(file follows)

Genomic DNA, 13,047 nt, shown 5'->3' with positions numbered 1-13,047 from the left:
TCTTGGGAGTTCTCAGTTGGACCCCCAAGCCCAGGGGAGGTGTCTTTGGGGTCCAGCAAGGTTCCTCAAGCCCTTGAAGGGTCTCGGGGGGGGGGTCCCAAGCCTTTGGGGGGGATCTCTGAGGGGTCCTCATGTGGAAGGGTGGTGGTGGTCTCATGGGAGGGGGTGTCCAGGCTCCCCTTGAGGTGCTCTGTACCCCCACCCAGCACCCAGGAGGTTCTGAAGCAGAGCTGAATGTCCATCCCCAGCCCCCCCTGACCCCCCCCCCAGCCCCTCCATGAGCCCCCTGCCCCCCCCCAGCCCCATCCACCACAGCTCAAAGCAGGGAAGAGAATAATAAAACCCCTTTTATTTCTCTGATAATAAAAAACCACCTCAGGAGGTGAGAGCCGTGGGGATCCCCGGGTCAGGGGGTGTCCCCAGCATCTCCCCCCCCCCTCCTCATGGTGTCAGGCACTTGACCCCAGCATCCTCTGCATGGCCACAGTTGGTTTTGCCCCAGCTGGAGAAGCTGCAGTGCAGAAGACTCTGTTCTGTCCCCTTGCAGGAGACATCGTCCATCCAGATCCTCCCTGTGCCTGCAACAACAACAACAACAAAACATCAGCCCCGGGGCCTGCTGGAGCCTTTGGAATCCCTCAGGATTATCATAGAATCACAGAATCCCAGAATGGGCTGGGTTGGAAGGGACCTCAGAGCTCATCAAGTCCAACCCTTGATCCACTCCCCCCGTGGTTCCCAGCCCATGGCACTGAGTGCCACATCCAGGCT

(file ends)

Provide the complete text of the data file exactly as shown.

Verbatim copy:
Genomic DNA, 13,047 nt, shown 5'->3' with positions numbered 1-13,047 from the left:
TCTTGGGAGTTCTCAGTTGGACCCCCAAGCCCAGGGGAGGTGTCTTTGGGGTCCAGCAAGGTTCCTCAAGCCCTTGAAGGGTCTCGGGGGGGGGGTCCCAAGCCTTTGGGGGGGATCTCTGAGGGGTCCTCATGTGGAAGGGTGGTGGTGGTCTCATGGGAGGGGGTGTCCAGGCTCCCCTTGAGGTGCTCTGTACCCCCACCCAGCACCCAGGAGGTTCTGAAGCAGAGCTGAATGTCCATCCCCAGCCCCCCCTGACCCCCCCCCCAGCCCCTCCATGAGCCCCCTGCCCCCCCCCAGCCCCATCCACCACAGCTCAAAGCAGGGAAGAGAATAATAAAACCCCTTTTATTTCTCTGATAATAAAAAACCACCTCAGGAGGTGAGAGCCGTGGGGATCCCCGGGTCAGGGGGTGTCCCCAGCATCTCCCCCCCCCCTCCTCATGGTGTCAGGCACTTGACCCCAGCATCCTCTGCATGGCCACAGTTGGTTTTGCCCCAGCTGGAGAAGCTGCAGTGCAGAAGACTCTGTTCTGTCCCCTTGCAGGAGACATCGTCCATCCAGATCCTCCCTGTGCCTGCAACAACAACAACAACAAAACATCAGCCCCGGGGCCTGCTGGAGCCTTTGGAATCCCTCAGGATTATCATAGAATCACAGAATCCCAGAATGGGCTGGGTTGGAAGGGACCTCAGAGCTCATCAAGTCCAACCCTTGATCCACTCCCCCCGTGGTTCCCAGCCCATGGCACTGAGTGCCACATCCAGGCT